You can use these products, especially CBD topical cream, generously with little chance of adverse reactions.
Topical CBD oil is the holy grail of topical CBD oil for everyday use. They usually have a higher potency than creams and lotions and penetrate deeper into the skin. CBD oils can reduce inflammation and pain by acting on the CB1 and CB2 receptors.
If your topical CBD oil is a high potency, make sure to start low and slow with the dose.
Patches are highly effective and border on medical CBD treatments for pain. They deliver CBD to the bloodstream for quick pain relief. but, transdermal patches often have a high THC content too – so make sure that a patch is legal in your state before purchase.
How to Use Topical CBD for Pain
It may seem obvious, but you should apply CBD topicals to the painful area – don’t try to eat or drink your new lotion. If you’re after something to take by mouth, invest in CBD capsules, drops, or infused food.
Although side effects are little-to-none, you should always do a patch test first, in case of rare reactions or allergies. Start by applying a small dab to your hand, leaving it for 48 hours, and then check for any reaction.
Provided your patch test is clear, it’s time to start applying a CBD topical for pain. Wash the area to make sure the skin is clean; this ensures there are no barriers to stop the CBD from absorbing through the skin.
Apply the topical to your skin generously then allow it to absorb for a few minutes. For the best results, you should cover it with a cloth or bandage to make sure it stays on the skin.
How to Buy Topical CBD
Now that you understand the mechanisms behind CBD products and the different types available, it’s time to think about buying a topical CBD product.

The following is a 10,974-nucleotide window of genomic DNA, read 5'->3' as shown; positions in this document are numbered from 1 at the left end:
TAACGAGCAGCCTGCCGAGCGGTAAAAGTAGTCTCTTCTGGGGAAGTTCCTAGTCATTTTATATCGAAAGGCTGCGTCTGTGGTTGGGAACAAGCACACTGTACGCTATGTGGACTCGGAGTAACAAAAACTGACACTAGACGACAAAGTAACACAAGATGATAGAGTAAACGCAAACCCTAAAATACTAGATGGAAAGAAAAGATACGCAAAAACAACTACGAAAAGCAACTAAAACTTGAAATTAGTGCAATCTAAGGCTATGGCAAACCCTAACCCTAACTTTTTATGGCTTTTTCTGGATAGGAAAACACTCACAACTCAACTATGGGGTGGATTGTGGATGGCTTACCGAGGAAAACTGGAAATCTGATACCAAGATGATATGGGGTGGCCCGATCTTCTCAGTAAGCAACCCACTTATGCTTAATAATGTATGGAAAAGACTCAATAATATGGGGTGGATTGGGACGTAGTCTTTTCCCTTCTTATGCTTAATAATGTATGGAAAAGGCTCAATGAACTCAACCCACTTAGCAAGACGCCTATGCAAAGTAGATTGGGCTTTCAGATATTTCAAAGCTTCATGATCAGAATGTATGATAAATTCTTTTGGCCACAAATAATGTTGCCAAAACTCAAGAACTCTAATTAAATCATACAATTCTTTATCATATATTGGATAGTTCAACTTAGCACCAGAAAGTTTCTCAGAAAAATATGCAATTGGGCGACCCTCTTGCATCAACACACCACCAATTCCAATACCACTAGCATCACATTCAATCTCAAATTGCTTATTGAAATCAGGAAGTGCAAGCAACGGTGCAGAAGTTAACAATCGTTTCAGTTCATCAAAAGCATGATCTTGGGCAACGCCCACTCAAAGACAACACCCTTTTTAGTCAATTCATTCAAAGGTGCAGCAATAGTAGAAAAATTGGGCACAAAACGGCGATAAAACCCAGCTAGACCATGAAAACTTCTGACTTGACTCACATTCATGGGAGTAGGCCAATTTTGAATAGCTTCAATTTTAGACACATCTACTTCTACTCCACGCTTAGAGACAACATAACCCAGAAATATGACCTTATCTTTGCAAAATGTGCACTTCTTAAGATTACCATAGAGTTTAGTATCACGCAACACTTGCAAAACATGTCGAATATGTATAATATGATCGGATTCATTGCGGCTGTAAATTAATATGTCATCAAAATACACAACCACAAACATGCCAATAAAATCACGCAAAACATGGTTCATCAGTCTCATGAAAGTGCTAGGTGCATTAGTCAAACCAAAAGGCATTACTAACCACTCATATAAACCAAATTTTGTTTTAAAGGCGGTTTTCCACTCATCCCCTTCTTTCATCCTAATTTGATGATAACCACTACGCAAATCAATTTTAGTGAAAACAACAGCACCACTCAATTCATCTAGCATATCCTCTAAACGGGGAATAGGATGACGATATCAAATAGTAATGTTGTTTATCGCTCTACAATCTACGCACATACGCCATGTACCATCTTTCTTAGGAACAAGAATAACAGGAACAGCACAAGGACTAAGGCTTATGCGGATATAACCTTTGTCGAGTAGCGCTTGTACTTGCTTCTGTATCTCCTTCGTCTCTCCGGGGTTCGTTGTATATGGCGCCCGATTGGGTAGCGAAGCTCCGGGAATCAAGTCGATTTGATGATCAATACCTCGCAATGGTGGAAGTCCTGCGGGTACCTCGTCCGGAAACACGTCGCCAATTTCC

The most important thing is to buy from a high-quality, reputable store. You may find cheap alternatives elsewhere but they might not be third-party tested, may contain illegal levels of THC, and be highly diluted.
Cheap CBD products tend to be less effective.
You will get better results if you invest in high-quality CBD. Make sure the products are manufactured in a GMP-compliant facility and tested third party (for quality and safety reasons).
When you visit a website selling CBD, make sure to check for their quality and sustainability status. If the company is reputable, it shouldn’t be hard to find a statement about its manufacturing process.
For example, on their ‘about’ page, Betoken CBD provide details of third-party testing, GMP compliance, sustainability, and product origins. Look out for statements like this before buying from any brand.
Topical CBD for Pain: Is It Worth It?
So now that you know all about topical CBD for pain, are you ready to reduce your pain? Get shopping and start seeing results immediately.
We hope you’ve found this article informative and useful. For more like this, make sure to check out our other posts for all our health and lifestyle essential must-reads!